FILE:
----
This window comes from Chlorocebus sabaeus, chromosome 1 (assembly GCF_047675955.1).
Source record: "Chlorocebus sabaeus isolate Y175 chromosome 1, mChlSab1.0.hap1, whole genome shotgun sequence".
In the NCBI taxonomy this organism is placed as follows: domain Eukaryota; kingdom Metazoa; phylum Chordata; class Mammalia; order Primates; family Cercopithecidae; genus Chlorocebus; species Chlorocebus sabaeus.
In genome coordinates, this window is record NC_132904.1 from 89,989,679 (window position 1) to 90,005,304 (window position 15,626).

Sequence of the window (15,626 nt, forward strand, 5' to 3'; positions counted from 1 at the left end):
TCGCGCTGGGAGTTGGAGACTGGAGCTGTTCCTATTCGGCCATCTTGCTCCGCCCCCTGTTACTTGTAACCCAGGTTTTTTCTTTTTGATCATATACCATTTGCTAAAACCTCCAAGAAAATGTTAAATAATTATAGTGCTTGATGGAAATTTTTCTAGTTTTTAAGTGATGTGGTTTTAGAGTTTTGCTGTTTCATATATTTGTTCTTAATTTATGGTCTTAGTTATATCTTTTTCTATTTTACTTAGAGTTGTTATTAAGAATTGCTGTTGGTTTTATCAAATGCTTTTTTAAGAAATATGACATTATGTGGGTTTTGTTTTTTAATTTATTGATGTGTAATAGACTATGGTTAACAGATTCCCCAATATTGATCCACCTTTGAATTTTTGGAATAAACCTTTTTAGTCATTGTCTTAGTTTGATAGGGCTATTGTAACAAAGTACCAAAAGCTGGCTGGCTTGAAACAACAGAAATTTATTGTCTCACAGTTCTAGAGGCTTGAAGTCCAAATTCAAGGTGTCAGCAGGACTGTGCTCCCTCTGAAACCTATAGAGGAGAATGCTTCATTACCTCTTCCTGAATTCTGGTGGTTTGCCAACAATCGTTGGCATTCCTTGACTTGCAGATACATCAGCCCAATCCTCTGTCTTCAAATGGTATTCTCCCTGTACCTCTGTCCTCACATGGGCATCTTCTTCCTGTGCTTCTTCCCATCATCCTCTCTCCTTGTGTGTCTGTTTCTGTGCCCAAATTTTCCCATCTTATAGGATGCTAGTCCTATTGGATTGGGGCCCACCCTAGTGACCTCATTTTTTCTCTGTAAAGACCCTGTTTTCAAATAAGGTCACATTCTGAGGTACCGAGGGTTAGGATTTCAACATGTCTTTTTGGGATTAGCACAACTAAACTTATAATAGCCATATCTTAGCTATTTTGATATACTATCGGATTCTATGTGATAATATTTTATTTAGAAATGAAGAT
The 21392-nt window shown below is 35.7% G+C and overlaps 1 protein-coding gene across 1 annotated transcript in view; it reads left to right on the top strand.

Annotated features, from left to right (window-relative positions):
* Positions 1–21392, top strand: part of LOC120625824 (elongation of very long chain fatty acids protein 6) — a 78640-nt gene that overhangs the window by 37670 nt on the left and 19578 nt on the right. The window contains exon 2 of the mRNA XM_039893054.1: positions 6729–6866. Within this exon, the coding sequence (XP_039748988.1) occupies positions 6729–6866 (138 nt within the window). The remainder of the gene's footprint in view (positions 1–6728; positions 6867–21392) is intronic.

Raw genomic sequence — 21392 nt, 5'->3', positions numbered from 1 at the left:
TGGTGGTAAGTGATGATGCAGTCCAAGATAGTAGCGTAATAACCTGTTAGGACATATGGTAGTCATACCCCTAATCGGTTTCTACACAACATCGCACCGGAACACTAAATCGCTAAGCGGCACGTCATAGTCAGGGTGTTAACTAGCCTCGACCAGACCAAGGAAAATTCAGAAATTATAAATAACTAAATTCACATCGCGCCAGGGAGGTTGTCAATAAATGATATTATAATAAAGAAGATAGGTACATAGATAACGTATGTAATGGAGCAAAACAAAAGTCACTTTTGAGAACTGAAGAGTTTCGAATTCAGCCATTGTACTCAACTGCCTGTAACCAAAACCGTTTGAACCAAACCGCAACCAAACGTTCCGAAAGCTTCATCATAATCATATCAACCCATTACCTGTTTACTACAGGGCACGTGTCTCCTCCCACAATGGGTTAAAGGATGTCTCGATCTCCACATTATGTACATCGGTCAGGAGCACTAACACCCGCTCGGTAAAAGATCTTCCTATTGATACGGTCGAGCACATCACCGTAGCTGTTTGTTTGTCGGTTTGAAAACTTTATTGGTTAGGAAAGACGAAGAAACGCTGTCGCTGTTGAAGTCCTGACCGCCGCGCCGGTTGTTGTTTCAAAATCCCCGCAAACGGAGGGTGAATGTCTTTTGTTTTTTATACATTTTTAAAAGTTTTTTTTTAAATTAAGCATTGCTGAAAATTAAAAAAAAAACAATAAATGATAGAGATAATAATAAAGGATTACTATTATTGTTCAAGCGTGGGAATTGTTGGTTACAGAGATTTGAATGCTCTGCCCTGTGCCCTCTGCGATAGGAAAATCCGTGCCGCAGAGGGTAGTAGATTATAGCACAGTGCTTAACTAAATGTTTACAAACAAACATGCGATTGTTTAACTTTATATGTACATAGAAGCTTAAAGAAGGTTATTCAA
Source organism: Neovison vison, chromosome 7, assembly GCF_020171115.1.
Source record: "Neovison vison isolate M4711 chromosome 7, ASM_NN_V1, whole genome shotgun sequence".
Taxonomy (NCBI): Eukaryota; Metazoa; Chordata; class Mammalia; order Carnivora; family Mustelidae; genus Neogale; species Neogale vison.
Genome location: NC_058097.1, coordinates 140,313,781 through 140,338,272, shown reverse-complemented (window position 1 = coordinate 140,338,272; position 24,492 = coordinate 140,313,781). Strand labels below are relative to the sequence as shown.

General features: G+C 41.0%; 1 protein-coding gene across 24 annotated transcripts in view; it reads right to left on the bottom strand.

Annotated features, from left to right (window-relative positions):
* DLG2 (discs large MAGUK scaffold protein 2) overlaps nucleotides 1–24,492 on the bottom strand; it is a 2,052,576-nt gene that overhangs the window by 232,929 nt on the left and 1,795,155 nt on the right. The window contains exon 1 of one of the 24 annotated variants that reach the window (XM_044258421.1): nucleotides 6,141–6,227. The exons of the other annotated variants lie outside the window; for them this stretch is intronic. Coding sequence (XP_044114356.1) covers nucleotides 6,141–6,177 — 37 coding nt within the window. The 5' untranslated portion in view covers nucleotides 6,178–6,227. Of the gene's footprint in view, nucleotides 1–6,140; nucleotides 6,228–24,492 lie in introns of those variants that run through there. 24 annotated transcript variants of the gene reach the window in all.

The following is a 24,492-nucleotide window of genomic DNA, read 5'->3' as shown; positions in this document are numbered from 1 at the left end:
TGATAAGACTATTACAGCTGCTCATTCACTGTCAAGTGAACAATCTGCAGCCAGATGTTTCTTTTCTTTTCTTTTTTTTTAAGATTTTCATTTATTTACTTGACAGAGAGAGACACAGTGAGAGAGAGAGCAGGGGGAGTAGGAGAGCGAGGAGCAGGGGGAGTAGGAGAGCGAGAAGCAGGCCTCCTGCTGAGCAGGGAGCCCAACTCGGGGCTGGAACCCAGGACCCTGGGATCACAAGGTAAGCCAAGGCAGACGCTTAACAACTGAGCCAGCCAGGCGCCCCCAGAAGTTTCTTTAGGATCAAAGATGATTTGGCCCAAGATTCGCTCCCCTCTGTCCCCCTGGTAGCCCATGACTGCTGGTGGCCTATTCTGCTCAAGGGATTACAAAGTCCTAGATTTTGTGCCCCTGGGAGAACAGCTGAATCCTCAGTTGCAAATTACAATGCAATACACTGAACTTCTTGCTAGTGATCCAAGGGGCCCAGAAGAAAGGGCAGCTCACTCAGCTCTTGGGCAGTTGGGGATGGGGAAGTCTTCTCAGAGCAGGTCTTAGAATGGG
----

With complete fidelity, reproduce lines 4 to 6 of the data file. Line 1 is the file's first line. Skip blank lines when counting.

In genome coordinates, this window is record NC_132904.1 from 89,989,679 (window position 1) to 90,005,304 (window position 15,626).

Sequence of the window (15,626 nt, forward strand, 5' to 3'; positions counted from 1 at the left end):
TCGCGCTGGGAGTTGGAGACTGGAGCTGTTCCTATTCGGCCATCTTGCTCCGCCCCCTGTTACTTGTAACCCAGGTTTTTTCTTTTTGATCATATACCATTTGCTAAAACCTCCAAGAAAATGTTAAATAATTATAGTGCTTGATGGAAATTTTTCTAGTTTTTAAGTGATGTGGTTTTAGAGTTTTGCTGTTTCATATATTTGTTCTTAATTTATGGTCTTAGTTATATCTTTTTCTATTTTACTTAGAGTTGTTATTAAGAATTGCTGTTGGTTTTATCAAATGCTTTTTTAAGAAATATGACATTATGTGGGTTTTGTTTTTTAATTTATTGATGTGTAATAGACTATGGTTAACAGATTCCCCAATATTGATCCACCTTTGAATTTTTGGAATAAACCTTTTTAGTCATTGTCTTAGTTTGATAGGGCTATTGTAACAAAGTACCAAAAGCTGGCTGGCTTGAAACAACAGAAATTTATTGTCTCACAGTTCTAGAGGCTTGAAGTCCAAATTCAAGGTGTCAGCAGGACTGTGCTCCCTCTGAAACCTATAGAGGAGAATGCTTCATTACCTCTTCCTGAATTCTGGTGGTTTGCCAACAATCGTTGGCATTCCTTGACTTGCAGATACATCAGCCCAATCCTCTGTCTTCAAATGGTATTCTCCCTGTACCTCTGTCCTCACATGGGCATCTTCTTCCTGTGCTTCTTCCCATCATCCTCTCTCCTTGTGTGTCTGTTTCTGTGCCCAAATTTTCCCATCTTATAGGATGCTAGTCCTATTGGATTGGGGCCCACCCTAGTGACCTCATTTTTTCTCTGTAAAGACCCTGTTTTCAAATAAGGTCACATTCTGAGGTACCGAGGGTTAGGATTTCAACATGTCTTTTTGGGATTAGCACAACTAAACTTATAATAGCCATATCTTAGCTATTTTGATATACTATCGGATTCTATGTGATAATATTTTATTTAGAAATGAAGAT